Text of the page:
Okay?  So I'm thinking we have to get some -- 20 minutes maximum.  So this is how I'm going to do it.  This first half of the room, up to the gentleman in the green shirt, Sergio will moderate.  Just gather and stay where you are.  Then from his left into the corner theret that will be Kelly.  Okay?     And then the last half of that back section will be Hernan.  The back part.  So one, two, three.  And then we're to Milton or up to, say, Rikki, and behind her is five.  People are leaving the room. And that will be Pedro.  And six, Pedro will take the section in back.  20 minutes, brainstorm and come back.  This is a way we can break open the discussion and keep you awake.  You might have to release yourselves from the screen. 

     Thanks for joining.  We will come back in 20 minutes.  Just huddle around.  Do you think we can manage that?  Thank you for trying it out. 

     (Breakout session for 20 minutes. 

     >> MARIANNE FRANKLIN:  Hi everyone.  Sorry to interrupt.  If you could wrap it up and reconvene with the seats back in the places where they were before, please. 

     Time.  Time. 

     Group Moderators, could you wrap it up, and could we reconvene, please.  Pedro.  Please return the seats to the original positions, because our room monitors are extremely concerned about this.  We need to respect that rule.  Thanks everyone. 

     Are the seats all back in the original position?  Okay.  We have 15 minutes to hear back from the groups.  Okay. 

     Right.  Thank you very much.  That was such a great energy in the room.  You were impressive for me.  I've taken some photos.  Do I have people's permission -- if you think your photo has been taken by me, please come and tell me if you do not wish it to be up there.  Because it will never be forgotten.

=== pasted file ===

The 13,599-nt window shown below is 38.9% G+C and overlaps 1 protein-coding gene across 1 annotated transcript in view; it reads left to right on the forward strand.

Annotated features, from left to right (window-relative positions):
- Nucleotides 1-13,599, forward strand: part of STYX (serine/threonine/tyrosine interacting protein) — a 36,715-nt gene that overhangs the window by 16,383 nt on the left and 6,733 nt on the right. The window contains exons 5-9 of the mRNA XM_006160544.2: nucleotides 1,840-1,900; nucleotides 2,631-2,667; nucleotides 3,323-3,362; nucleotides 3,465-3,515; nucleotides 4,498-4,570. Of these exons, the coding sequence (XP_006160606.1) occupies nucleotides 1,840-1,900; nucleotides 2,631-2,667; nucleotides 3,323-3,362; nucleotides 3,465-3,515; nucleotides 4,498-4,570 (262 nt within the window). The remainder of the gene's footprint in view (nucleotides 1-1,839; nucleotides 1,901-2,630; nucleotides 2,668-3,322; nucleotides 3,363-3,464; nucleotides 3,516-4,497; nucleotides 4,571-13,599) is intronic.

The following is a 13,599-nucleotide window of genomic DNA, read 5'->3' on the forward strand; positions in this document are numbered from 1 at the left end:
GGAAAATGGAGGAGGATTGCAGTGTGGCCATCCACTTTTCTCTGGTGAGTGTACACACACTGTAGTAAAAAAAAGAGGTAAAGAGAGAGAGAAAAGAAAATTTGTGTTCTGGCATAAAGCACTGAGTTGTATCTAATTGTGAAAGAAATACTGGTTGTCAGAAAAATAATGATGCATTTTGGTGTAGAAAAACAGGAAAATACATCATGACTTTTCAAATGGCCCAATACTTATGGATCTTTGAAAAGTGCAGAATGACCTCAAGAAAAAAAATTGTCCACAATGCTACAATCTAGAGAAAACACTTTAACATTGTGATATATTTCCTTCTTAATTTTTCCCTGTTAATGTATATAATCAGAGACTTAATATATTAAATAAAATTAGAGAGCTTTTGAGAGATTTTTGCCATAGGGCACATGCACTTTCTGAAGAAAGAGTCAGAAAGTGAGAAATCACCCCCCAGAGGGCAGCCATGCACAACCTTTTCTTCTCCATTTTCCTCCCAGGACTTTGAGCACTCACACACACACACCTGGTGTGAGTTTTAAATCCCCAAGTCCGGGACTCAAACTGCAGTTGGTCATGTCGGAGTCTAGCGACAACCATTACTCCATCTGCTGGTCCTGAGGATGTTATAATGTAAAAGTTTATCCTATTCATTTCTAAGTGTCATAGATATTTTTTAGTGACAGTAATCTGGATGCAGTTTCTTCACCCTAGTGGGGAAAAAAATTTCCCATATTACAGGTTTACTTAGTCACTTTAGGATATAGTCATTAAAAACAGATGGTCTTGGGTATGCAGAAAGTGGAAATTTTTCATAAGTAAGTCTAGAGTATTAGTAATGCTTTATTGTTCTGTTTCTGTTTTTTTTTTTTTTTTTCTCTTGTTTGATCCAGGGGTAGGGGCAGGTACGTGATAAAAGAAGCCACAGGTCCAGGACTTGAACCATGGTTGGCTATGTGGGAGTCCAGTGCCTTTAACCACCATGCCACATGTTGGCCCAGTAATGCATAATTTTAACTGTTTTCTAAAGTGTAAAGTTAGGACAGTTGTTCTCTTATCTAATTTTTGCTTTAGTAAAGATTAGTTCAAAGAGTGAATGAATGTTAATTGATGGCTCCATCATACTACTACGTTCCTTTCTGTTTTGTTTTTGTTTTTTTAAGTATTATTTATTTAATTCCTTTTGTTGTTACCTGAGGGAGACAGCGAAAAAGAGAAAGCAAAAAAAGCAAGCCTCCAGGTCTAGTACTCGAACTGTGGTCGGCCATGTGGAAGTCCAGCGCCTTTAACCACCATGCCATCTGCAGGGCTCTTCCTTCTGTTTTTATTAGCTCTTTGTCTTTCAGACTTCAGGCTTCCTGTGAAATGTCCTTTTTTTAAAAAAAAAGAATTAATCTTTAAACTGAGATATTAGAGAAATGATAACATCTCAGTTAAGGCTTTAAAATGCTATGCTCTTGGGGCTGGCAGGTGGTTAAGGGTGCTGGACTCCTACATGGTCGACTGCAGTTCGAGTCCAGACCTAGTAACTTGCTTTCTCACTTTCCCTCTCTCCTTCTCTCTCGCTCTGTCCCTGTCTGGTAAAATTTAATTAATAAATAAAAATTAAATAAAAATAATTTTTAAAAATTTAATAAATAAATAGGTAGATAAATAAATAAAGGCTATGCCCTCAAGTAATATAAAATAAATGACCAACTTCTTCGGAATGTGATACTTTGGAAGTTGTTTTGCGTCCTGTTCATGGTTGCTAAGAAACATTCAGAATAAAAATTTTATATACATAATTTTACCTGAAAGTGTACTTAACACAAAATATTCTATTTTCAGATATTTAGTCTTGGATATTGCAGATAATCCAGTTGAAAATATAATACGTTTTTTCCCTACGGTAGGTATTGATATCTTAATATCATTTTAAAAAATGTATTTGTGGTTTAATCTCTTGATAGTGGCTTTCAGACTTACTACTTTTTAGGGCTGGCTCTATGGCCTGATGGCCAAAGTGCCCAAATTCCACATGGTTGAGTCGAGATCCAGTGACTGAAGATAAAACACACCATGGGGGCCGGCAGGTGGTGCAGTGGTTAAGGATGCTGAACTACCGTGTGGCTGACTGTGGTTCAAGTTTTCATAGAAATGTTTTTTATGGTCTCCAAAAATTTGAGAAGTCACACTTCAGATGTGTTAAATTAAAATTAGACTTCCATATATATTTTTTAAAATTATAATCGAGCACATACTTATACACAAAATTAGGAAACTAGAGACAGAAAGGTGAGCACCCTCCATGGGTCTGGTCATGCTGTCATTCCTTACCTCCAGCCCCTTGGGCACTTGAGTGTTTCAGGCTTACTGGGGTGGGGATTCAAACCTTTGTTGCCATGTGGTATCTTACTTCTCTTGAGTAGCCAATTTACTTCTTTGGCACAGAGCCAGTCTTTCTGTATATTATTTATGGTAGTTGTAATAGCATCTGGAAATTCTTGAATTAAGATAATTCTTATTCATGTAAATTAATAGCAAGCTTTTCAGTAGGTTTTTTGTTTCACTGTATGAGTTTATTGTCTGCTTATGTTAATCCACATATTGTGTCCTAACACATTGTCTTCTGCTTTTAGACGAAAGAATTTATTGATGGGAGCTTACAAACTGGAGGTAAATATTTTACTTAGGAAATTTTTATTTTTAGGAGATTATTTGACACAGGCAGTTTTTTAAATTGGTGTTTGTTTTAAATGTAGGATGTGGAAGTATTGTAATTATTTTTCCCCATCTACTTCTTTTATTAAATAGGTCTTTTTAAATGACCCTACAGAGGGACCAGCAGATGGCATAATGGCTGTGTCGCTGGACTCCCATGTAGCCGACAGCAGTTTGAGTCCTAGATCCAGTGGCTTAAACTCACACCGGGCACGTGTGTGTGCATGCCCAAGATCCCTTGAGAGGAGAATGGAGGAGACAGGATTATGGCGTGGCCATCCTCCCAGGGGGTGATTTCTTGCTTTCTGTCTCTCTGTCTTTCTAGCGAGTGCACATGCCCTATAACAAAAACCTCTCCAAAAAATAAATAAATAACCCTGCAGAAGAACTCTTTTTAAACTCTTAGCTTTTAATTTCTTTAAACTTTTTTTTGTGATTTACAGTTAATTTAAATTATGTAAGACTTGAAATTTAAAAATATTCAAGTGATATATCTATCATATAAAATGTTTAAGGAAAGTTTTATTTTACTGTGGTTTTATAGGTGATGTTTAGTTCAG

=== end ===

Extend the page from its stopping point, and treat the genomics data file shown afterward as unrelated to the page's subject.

Right, we're going to start now.  We have 15 minutes or so, maybe 20 minutes max, so you can all get to the next session.  Is it 10 to 10:30 this session or 10:45.  Until 10:30. 

     And the Rapporteur, formerly known as the panelists, will report back in brief bullet points the main outcome of the discussion.  Remember, we're not trying to resolve this this morning.  We're trying to change the conversation and get more precision about what we're talking about. 

     So beginning with Sergio, your group, please. 

     >> SERGIO BRANCO:  Thank you, Marianne.  It was an amazing -- tough, but an amazing experience.  And, well, the group couldn't even decide if there was such a thing as the right to be forgotten.  The majority thought that in some circumstances we could claim this right to be forgotten.  But five people were completely against the possibility of such a right.  It shouldn't exist at all. 

     But considering the people who believe that there is such a thing as the right to be forgotten, three things -- two or three things were very important.  First, if there is such a right, it's the court decision. The court is the only entity to have the power to remove the content from the Internet.  We should not privatize this duty.  So private entities such as Google or any other website would not be the entities to address these requirements of removal.